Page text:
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Molybdenum cube and fragment.


From New Latin molybdaenum, from molybdaena (any of various substances resembling lead), from Ancient Greek μολύβδαινα (molúbdaina, a plummet, piece of lead), from μόλυβδος (mólubdos, lead; graphite), from an Anatolian word cognate with Lydian 𐤪𐤠𐤭𐤦𐤥𐤣𐤠 (mariwda, dark), from Proto-Indo-European *morkʷ-iyo-, from a root *morkʷ- (dark), cognate with English murk.[1] Cf. Latin plumbum nigrum, lead. The suffix is +‎ -um (a chemical element).

Attested since the last quarter of 18th century.


  • enPR: məlĭb'dĭnəm, IPA(key): /məˈlɪbdɪnəm/
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molybdenum (countable and uncountable, plural molybdenums)

  1. A chemical element (symbol Mo) with an atomic number of 42: a silvery metal, not found as a free element, used in steel alloys.
    • 1803, “Of Metals”, in George Gleig, editor, Supplement to the Third Edition of the Encyclopædia Britannica, or, A Dictionary of Arts, Sciences, and Miscellaneous Literature, 2nd edition, volume I, page 225:
      The metals at preſent amount to 21 ; only 11 of which were known before the year 1730. Their names are gold, ſilver, platinum, mercury, copper, iron, tin, lead, zinc, antimony, biſmuth, arſenic, cobalt, nickel, manganeſe, tungſten, molybdenum, uranium, tellurium, titanium, chromum.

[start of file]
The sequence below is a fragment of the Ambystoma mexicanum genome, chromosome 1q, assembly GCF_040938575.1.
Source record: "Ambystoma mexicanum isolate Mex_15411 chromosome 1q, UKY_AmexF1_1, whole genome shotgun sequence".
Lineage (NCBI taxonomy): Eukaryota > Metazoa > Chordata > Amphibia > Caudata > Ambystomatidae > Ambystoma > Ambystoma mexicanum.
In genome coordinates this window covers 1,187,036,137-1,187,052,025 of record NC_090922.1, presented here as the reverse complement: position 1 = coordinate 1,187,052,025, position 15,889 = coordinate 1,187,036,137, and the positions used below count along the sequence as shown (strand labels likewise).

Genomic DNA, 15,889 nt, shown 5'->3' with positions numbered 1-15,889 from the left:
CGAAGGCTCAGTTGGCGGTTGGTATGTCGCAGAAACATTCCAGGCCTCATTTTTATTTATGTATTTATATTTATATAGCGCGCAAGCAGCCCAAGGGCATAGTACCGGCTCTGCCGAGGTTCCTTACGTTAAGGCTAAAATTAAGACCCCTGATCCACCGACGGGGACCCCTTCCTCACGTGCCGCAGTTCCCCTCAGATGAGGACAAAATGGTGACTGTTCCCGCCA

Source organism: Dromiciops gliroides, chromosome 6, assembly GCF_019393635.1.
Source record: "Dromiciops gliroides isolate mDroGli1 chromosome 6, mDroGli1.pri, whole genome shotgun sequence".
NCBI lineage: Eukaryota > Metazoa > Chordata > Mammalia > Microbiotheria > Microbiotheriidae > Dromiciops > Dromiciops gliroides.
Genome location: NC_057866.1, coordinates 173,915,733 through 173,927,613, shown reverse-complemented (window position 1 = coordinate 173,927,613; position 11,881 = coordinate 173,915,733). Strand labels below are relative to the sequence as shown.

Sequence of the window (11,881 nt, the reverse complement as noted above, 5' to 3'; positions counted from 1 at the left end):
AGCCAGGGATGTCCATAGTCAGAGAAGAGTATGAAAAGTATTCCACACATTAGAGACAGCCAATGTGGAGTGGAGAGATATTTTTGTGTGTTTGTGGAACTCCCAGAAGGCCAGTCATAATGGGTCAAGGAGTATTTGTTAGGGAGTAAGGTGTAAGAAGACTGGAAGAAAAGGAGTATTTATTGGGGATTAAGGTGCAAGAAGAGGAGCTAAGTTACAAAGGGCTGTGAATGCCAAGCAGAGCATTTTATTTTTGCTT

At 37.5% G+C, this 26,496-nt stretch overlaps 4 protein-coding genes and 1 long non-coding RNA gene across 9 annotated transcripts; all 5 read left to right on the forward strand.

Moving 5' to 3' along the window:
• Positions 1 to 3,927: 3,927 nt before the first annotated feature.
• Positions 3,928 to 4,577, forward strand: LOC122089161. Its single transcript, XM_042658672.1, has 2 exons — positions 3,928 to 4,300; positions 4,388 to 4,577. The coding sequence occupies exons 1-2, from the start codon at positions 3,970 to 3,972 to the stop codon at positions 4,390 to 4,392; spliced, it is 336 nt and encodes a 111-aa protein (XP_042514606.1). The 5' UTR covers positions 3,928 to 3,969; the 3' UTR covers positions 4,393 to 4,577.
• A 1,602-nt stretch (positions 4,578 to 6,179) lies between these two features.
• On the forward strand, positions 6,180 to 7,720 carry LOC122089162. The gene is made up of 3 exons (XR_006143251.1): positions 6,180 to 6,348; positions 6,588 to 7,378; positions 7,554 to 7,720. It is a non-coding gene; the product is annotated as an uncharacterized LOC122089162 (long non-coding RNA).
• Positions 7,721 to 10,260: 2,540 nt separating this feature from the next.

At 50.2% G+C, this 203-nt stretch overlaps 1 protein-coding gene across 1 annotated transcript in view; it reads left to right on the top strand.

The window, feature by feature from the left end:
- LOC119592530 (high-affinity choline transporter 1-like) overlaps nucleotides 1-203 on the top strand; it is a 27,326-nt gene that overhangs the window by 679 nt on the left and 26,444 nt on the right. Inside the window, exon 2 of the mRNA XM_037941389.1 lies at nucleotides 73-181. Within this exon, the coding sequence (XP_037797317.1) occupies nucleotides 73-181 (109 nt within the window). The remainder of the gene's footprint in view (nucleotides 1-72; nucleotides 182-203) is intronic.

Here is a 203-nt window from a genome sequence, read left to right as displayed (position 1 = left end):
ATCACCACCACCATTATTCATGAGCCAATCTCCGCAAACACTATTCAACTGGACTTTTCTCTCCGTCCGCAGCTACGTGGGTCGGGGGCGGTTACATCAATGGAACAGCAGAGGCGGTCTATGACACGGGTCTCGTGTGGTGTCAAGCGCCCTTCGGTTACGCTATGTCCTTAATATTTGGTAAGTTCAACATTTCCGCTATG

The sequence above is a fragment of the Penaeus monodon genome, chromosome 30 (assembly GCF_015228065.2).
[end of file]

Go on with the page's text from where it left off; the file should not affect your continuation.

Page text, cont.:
• 1928, Lawrence R. Bourne, chapter 4, in Well Tackled![1]:
      Technical terms like ferrite, perlite, graphite, and hardenite were bandied to and fro, and when Paget glibly brought out such a rare exotic as ferro-molybdenum, Benson forgot that he was a master ship-builder, […]
    • 1990, Arthur J. Conacher, “Salt of the Earth”, in Environment[2], volume 32, number 6, page 40:
      At pH levels below 5, wheat yields may be low, molybdenum may become unavailable to plants, and other trace elements may be concentrated to toxic levels.
  2. A single atom of this element.
    a quadruple bond between molybdenums
    • 2007, Peter Day, Molecules into Materials: Case Studies in Materials Chemistry—Mixed Valency, Magnetism and Superconductivity, page 233:
      Thus in M4O11, for example, ¾ of the molybdenums are octahedrally connected and ¼ are tetrahedrally coordinated and, furthermore, the formula is compatible with the existence of one Mo(IV) for every three Mo(VI), so at first glance the compound might appear to be a class I mixed valence system.

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  1. ^ Beekes, Etymological Dictionary of Greek